Selling paper for cash



Many enterprises have recently issued corporate bonds with large volume and high interest rates.

In 2020, businesses successfully issued individual corporate bonds 2,228 times, with a total value of VND 403.4 trillion, an increase of 35.9% compared to 2019.

A report by SSI Securities Company shows that in January – November 2021, businesses mobilized over VND495 trillion from bond issuance, of which, corporate bonds issued privately accounted for 94.5%.

Many businesses issued bonds with a value that is many times higher than their charter capital. For example, Red Cyclo Trading Service Co., Ltd in HCM City, specializing in hairdressing services, completed the 10-year bond issuance on August 25, 2020, with a total value of VND738 billion, while its charter capital is only VND20 billion.

Some companies raised capital through bond issuance in a very short time after their establishment. VsetGroup Corporation in HCM City was established in 2014, with charter capital of VND1.6 billion (less than $80,000), but after six years of operation, its charter capital increased to VND500 billion. Between January and October 2021, this company illegally offered bonds worth hundreds of billions of VND to the market, without registering with the State Securities Commission.

Many real estate firms issued bonds 3-4 times within several months to raise VND100 billion ($5 million) up to VND1 trillion ($50 million).

Experts are also concerned about the "3-no" bonds (no credit rating, no collateral, no guarantor) that have been issued recently.

There is another concern: up to nearly 60% of corporate bonds issued in the first three quarters of 2021 are held by commercial banks and securities companies. Notably, a high percentage of the bonds belong to real estate companies.

"Cooling down" the market

Looking at the unusual growth of the corporate bond market in the past two years, it is forecast that the economy may face risks arising in the period 2024-2025, when the bonds reach maturity. If several small businesses fail to pay bond debts, it can spread fear and hit confidence in the bond market. That could lead to a credit crunch in the economy.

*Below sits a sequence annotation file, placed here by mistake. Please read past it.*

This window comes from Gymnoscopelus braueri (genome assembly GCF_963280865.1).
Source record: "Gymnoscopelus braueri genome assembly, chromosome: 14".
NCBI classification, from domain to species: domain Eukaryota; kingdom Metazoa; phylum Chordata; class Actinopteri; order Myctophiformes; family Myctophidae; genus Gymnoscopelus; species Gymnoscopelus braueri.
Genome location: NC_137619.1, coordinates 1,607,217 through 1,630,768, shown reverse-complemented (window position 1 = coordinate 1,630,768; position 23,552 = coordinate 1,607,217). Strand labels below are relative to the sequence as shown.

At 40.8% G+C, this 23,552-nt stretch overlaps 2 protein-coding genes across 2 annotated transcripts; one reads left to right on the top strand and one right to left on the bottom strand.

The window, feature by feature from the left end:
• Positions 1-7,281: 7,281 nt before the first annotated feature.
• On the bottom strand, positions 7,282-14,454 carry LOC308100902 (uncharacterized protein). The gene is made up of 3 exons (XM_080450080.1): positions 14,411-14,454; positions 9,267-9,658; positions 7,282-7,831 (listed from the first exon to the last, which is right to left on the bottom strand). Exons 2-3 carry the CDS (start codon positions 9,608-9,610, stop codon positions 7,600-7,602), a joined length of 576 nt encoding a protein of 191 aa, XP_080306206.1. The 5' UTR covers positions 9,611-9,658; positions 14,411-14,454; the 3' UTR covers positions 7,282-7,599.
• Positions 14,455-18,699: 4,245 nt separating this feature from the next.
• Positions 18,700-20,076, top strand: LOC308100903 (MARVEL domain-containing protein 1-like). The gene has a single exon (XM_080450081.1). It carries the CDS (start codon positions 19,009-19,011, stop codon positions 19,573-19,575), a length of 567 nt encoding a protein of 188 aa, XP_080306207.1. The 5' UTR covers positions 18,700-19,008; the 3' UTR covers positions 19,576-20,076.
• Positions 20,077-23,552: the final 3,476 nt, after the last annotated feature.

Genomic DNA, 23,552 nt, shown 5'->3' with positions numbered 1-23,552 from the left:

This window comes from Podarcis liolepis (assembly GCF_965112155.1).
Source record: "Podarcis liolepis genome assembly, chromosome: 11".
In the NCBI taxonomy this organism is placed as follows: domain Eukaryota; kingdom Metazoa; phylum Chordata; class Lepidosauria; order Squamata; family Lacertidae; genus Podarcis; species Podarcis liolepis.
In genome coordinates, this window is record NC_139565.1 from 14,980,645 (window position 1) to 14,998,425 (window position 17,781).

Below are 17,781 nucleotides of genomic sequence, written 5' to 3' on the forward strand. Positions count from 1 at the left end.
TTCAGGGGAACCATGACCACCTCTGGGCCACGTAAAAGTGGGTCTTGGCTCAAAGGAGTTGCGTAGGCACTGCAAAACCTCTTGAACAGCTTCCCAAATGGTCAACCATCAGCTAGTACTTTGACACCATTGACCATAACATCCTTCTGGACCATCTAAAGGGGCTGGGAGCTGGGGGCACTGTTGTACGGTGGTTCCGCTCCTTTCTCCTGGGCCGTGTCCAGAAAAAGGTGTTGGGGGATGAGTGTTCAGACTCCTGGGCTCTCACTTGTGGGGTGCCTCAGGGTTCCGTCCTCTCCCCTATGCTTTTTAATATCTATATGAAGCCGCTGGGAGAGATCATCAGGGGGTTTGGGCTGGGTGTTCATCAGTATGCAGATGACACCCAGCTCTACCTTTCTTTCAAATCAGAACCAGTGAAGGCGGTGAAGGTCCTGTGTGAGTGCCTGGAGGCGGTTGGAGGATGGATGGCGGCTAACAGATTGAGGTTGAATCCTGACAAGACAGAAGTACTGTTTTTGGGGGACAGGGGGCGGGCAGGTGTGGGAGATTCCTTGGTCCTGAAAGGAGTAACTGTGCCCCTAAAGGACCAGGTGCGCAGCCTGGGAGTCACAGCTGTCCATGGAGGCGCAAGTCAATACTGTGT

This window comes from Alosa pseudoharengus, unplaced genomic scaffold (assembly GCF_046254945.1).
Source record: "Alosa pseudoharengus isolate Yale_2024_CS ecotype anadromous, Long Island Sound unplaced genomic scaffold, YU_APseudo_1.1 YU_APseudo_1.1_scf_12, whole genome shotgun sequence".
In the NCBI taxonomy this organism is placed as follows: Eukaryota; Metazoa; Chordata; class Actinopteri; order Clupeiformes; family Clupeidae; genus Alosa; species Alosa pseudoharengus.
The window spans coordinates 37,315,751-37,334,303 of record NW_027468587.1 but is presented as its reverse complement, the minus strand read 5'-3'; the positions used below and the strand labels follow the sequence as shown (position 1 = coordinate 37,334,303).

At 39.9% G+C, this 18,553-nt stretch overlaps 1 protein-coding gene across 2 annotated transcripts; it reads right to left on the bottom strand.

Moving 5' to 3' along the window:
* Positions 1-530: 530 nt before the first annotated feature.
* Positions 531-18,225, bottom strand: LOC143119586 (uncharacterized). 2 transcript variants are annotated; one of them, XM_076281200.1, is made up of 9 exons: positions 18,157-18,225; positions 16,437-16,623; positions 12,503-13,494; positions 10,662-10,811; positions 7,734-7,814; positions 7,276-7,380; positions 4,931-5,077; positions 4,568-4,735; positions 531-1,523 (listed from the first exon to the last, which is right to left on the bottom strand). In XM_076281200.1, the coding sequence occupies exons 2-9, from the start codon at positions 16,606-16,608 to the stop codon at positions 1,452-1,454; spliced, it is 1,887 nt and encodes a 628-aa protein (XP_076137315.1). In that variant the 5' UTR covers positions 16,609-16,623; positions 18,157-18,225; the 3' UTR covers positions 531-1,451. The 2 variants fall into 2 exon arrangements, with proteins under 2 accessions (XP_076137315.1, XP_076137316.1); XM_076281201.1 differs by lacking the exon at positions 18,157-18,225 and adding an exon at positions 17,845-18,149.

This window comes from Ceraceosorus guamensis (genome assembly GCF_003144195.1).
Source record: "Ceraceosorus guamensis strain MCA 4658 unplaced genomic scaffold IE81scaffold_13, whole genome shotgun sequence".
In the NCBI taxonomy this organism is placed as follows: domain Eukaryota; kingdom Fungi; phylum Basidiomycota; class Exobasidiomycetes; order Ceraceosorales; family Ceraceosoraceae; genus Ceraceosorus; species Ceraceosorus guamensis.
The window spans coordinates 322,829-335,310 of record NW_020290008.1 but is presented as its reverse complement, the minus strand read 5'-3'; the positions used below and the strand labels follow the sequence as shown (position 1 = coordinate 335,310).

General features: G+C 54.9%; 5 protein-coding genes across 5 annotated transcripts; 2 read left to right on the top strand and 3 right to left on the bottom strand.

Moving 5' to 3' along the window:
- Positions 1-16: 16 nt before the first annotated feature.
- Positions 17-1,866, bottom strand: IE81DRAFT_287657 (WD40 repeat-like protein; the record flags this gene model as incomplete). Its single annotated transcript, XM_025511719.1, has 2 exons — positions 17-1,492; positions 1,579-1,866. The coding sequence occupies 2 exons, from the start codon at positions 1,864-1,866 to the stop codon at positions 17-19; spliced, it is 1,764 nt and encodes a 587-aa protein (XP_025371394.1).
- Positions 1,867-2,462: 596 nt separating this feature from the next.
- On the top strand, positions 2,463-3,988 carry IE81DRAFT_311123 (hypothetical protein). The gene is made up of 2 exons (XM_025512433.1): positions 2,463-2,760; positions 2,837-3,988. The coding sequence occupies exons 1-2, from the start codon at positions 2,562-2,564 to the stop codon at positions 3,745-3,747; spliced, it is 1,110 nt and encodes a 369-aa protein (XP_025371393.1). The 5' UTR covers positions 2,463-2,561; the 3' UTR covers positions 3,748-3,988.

Easy issuance of bonds helps many businesses raise large amounts of money with just beautiful printed papers (bonds) while many bondholders are facing great risks, when the debt repayment ability of the issuer is still an open question.

The National Assembly’s Economic Committee said the uncontrolled issuance of corporate bonds with high interest rates can create an “asset bubble” and adversely affect the macro economy.

The Ministry of Finance has issued warnings about the risks when buying corporate bonds. The State Bank of Vietnam has issued regulations to tighten commercial banks’ investment in corporate bonds, especially bonds of real estate firms.

The authorities have begun to control the corporate bond market. Along with that, the central bank’s Circular 16 that will take effect from January 15, 2022 will contribute to restricting commercial banks from investing in corporate bonds.

Meanwhile, the Ministry of Finance is drafting a Circular to strictly control the issuance of corporate bonds. Accordingly, the bond issuer cannot be a public company (listed on the stock market), must have collateral, and must ensure payment of all principal and interest when due.

Experts predict that from the fourth quarter of 2021, the corporate bond market will "cool down" as the results of these measures.

Tran Thuy